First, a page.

Deep breathing is one of the easiest stress management techniques to learn, and the best thing about it is that it can be done anywhere! When we become stressed, one of our body's automatic reactions is shallow, rapid breathing which can increase our stress response. Taking deep, slow breaths is an antidote to stress and is one way we can "turn-off" our stress reaction and "turn-on" the relaxation response. Deep breathing is the foundation of many other relaxation exercises.
- Get into a comfortable position, either sitting or lying down.
- Put one hand on your stomach, just below your rib cage.
- Slowly breathe in through your nose. Your stomach should feel like rising and expanding outward.
- Exhale slowly through your mouth, emptying your lungs completely and letting your stomach fall.
- Repeat several times until you feel relaxed.
- Practice several times a day.
Information about the relaxation response courtesy of: Benson-Henry Institute for Mind Body Medicine
Progressive Muscle Relaxation (PMR)
PMR is a technique of stress management developed by American physician Edmund Jacobson in the early 1920s. Jacobson argued that since muscular tension accompanies anxiety, one can reduce the negative feelings by learning how to relax and relieve the muscular tension.
PMR is based on alternately tensing and then relaxing one's muscles. A person can practice this technique by either sitting or lying down in a comfortable spot. The key to the relaxation process is taking some deep breaths and then proceeding to tense, then relax a group of muscles in a systematic order. One can start with the head and move down to the neck, shoulders, etc or can start with the feet and legs and proceed accordingly. The goal of the process is to cause deeper relaxation to the body than by simply attempting to relax.
A Simple Exercise that will Help You Relax in 10 Steps:
- Sit in a comfortable position, with eyes closed. Take a few deep breaths, expanding your belly as you breathe air in and contracting it as you exhale.
- Begin at the top of your body, and go down. Start with your head, tensing your facial muscles, squeezing your eyes shut, puckering your mouth and clenching your jaw. Hold, then release and breathe.
- Tense as you lift your shoulders to your ears, hold, then release and breathe.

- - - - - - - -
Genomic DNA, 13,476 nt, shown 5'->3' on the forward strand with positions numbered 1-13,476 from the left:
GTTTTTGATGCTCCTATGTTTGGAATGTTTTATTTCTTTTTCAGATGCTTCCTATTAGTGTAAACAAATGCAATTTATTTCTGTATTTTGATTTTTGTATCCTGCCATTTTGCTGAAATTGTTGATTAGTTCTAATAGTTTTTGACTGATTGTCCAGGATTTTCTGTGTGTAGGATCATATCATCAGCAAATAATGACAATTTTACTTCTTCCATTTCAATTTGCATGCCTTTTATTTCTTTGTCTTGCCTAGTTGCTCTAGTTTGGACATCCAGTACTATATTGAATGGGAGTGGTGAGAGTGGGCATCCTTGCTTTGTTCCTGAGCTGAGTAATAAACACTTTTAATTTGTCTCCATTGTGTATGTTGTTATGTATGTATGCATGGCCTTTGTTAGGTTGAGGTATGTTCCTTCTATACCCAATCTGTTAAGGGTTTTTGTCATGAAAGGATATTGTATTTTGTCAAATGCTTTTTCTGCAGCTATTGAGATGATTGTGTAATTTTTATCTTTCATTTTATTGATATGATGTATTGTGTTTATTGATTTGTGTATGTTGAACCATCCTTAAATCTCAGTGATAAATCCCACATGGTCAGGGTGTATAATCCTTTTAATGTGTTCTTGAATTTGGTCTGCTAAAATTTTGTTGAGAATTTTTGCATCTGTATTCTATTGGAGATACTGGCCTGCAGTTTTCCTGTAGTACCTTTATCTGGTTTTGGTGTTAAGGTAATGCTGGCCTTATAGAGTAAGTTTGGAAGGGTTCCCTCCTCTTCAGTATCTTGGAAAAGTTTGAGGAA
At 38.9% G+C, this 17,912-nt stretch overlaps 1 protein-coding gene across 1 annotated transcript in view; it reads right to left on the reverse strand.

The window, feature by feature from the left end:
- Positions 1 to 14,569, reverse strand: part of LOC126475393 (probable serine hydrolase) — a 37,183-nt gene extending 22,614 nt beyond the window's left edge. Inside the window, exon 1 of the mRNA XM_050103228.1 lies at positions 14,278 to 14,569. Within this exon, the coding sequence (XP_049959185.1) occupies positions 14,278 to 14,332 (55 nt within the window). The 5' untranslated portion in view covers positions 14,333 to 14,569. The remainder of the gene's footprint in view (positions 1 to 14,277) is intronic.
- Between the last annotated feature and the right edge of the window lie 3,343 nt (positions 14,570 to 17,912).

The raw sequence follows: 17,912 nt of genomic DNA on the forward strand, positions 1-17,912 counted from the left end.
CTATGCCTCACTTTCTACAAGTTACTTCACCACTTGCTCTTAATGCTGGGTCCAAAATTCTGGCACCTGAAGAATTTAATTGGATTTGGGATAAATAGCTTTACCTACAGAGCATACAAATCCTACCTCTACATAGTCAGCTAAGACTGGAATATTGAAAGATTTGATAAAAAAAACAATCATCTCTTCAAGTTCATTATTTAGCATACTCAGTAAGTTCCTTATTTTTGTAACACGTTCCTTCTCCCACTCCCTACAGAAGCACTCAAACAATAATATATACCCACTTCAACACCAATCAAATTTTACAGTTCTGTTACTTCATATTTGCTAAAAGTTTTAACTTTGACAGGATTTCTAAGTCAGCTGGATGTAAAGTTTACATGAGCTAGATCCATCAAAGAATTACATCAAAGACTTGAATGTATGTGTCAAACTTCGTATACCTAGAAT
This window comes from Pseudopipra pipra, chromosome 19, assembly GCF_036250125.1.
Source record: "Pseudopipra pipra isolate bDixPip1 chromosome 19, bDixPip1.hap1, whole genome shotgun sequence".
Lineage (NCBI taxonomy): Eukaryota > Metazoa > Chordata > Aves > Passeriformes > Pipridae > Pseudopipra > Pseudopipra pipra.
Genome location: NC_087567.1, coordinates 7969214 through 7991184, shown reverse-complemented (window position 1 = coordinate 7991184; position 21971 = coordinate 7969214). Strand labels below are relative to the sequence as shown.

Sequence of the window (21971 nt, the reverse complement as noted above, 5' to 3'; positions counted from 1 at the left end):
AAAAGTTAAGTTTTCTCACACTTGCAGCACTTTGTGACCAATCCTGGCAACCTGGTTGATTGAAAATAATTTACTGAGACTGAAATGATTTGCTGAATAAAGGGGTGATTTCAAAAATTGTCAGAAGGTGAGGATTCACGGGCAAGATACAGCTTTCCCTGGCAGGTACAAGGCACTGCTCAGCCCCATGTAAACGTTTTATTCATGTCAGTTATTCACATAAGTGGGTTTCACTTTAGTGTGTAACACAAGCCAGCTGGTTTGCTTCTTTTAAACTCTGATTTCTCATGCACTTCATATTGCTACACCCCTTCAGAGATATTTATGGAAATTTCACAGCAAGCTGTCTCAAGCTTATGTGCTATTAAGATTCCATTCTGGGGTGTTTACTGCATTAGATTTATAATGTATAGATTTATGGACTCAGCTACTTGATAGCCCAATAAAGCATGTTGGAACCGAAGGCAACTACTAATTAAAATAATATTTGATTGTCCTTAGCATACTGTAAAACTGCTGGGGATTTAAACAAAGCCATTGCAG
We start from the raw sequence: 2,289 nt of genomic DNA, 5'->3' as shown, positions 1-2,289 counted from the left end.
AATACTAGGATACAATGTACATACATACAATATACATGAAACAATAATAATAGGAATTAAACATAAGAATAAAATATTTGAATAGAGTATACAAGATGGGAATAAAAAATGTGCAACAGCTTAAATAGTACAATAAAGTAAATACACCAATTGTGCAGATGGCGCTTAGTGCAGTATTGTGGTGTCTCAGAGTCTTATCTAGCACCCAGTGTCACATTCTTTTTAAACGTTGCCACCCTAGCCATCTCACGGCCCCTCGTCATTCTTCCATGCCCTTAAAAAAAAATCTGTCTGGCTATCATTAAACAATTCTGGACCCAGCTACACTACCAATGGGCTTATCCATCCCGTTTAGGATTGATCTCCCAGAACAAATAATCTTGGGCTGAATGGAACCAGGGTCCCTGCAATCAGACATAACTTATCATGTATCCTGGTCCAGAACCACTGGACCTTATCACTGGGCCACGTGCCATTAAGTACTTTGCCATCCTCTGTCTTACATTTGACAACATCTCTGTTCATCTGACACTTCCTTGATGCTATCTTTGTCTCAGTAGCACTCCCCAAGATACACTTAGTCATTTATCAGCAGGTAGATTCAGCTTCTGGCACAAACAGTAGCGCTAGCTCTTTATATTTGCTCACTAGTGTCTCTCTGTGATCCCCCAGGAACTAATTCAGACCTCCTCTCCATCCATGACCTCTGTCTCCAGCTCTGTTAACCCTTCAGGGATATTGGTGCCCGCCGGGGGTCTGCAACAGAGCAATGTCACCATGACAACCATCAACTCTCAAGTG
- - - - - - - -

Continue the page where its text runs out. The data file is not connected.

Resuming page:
- Make a fist with your right hand; tighten the muscles in your lower and upper arm, hold, and then release. Breathe in and out. Repeat with left hand.
- Concentrate on your back, squeezing shoulder blades together. Hold, then release. Breathe in and out.
- Suck in your stomach, hold, and then release. Breathe in and out.
- Clench your buttocks, hold, and then release. Breathe in and out.
- Tighten your right hamstring, hold then release. Breathe in and out. Repeat with left hamstring.
- Flex your right calf, hold, and then release. Breathe in and out. Repeat with left calf.
- Tighten toes on your right foot, hold, and then release. Breathe in and out. Repeat with left foot.
Meditation is a mind-body practice originating from ancient religious and spiritual traditions. The practice of meditation started thousands of years ago and first became popular in Asia with the teachings of Buddha, who practiced meditation himself. Eventually, the Buddhist form of meditation spread to the Western world, and remains popular today. In meditation, one learns to focus their attention while trying to eliminate or diffuse their stream of thoughts. This practice is believed to result in a state of greater relaxation and mental calmness. Practicing meditation can change how one reacts to emotions or thoughts.
Meditation is used as a mind-body medicine. Generally, mind-body medicine focuses on two things: the interactions between the brain, body, and behavior of the individual, and the ways that emotional, mental, social, spiritual, and behavioral factors affect health. Meditation is used to help reduce anxiety, pain, depression, stress, insomnia, and physical and emotional symptoms that are associated with chronic illnesses and their respective treatments. Meditation is used for overall wellness.
Other Positive Coping Skills
Here's a list of coping skills that will help you when you are feeling strong emotions such as anger, anxiety, or depression. These activities are not likely to create more stress or problems, so these help you be more resilient and stress tolerant.
- Write, draw, paint, photography
- Play an instrument, sing, dance, act
- Take a shower or a bath
- Take a walk, or go for a drive